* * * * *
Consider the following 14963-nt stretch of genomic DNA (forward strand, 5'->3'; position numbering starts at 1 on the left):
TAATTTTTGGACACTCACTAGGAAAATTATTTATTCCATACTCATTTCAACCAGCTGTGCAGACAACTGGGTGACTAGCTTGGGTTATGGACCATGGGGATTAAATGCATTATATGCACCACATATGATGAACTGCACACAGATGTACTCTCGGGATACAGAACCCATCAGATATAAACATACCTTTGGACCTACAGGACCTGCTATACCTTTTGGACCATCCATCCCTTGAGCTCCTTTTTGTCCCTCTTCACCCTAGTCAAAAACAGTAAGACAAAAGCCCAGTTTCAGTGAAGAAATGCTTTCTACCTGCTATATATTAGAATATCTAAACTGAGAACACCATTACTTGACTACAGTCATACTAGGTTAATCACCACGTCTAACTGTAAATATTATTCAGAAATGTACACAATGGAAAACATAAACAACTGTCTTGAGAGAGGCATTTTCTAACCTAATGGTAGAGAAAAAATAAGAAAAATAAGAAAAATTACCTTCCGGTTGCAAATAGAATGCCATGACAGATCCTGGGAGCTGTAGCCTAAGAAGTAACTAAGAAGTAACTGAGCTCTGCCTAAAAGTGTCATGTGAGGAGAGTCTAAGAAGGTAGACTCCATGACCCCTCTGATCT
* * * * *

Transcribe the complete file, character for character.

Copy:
Consider the following 14963-nt stretch of genomic DNA (forward strand, 5'->3'; position numbering starts at 1 on the left):
TAATTTTTGGACACTCACTAGGAAAATTATTTATTCCATACTCATTTCAACCAGCTGTGCAGACAACTGGGTGACTAGCTTGGGTTATGGACCATGGGGATTAAATGCATTATATGCACCACATATGATGAACTGCACACAGATGTACTCTCGGGATACAGAACCCATCAGATATAAACATACCTTTGGACCTACAGGACCTGCTATACCTTTTGGACCATCCATCCCTTGAGCTCCTTTTTGTCCCTCTTCACCCTAGTCAAAAACAGTAAGACAAAAGCCCAGTTTCAGTGAAGAAATGCTTTCTACCTGCTATATATTAGAATATCTAAACTGAGAACACCATTACTTGACTACAGTCATACTAGGTTAATCACCACGTCTAACTGTAAATATTATTCAGAAATGTACACAATGGAAAACATAAACAACTGTCTTGAGAGAGGCATTTTCTAACCTAATGGTAGAGAAAAAATAAGAAAAATAAGAAAAATTACCTTCCGGTTGCAAATAGAATGCCATGACAGATCCTGGGAGCTGTAGCCTAAGAAGTAACTAAGAAGTAACTGAGCTCTGCCTAAAAGTGTCATGTGAGGAGAGTCTAAGAAGGTAGACTCCATGACCCCTCTGATCT